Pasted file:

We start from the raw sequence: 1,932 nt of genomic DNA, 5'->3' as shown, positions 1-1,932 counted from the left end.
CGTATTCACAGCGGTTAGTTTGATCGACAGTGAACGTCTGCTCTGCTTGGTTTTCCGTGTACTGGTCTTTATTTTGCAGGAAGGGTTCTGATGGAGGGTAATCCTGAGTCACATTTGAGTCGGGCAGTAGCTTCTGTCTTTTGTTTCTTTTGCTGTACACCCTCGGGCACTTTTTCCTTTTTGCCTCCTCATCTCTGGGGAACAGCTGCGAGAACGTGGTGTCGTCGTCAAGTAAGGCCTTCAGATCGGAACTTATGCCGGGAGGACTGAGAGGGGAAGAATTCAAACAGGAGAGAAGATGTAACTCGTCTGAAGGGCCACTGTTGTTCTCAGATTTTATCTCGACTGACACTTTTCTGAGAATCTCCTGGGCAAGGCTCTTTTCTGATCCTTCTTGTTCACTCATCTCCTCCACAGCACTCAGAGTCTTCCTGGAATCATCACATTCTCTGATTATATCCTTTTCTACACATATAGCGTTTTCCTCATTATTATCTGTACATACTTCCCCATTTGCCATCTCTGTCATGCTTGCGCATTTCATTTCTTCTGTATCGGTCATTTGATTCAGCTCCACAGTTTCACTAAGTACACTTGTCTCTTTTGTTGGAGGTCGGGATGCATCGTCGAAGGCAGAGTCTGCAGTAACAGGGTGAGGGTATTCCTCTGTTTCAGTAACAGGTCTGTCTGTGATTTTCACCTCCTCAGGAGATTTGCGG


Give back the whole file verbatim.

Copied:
We start from the raw sequence: 1,932 nt of genomic DNA, 5'->3' as shown, positions 1-1,932 counted from the left end.
CGTATTCACAGCGGTTAGTTTGATCGACAGTGAACGTCTGCTCTGCTTGGTTTTCCGTGTACTGGTCTTTATTTTGCAGGAAGGGTTCTGATGGAGGGTAATCCTGAGTCACATTTGAGTCGGGCAGTAGCTTCTGTCTTTTGTTTCTTTTGCTGTACACCCTCGGGCACTTTTTCCTTTTTGCCTCCTCATCTCTGGGGAACAGCTGCGAGAACGTGGTGTCGTCGTCAAGTAAGGCCTTCAGATCGGAACTTATGCCGGGAGGACTGAGAGGGGAAGAATTCAAACAGGAGAGAAGATGTAACTCGTCTGAAGGGCCACTGTTGTTCTCAGATTTTATCTCGACTGACACTTTTCTGAGAATCTCCTGGGCAAGGCTCTTTTCTGATCCTTCTTGTTCACTCATCTCCTCCACAGCACTCAGAGTCTTCCTGGAATCATCACATTCTCTGATTATATCCTTTTCTACACATATAGCGTTTTCCTCATTATTATCTGTACATACTTCCCCATTTGCCATCTCTGTCATGCTTGCGCATTTCATTTCTTCTGTATCGGTCATTTGATTCAGCTCCACAGTTTCACTAAGTACACTTGTCTCTTTTGTTGGAGGTCGGGATGCATCGTCGAAGGCAGAGTCTGCAGTAACAGGGTGAGGGTATTCCTCTGTTTCAGTAACAGGTCTGTCTGTGATTTTCACCTCCTCAGGAGATTTGCGG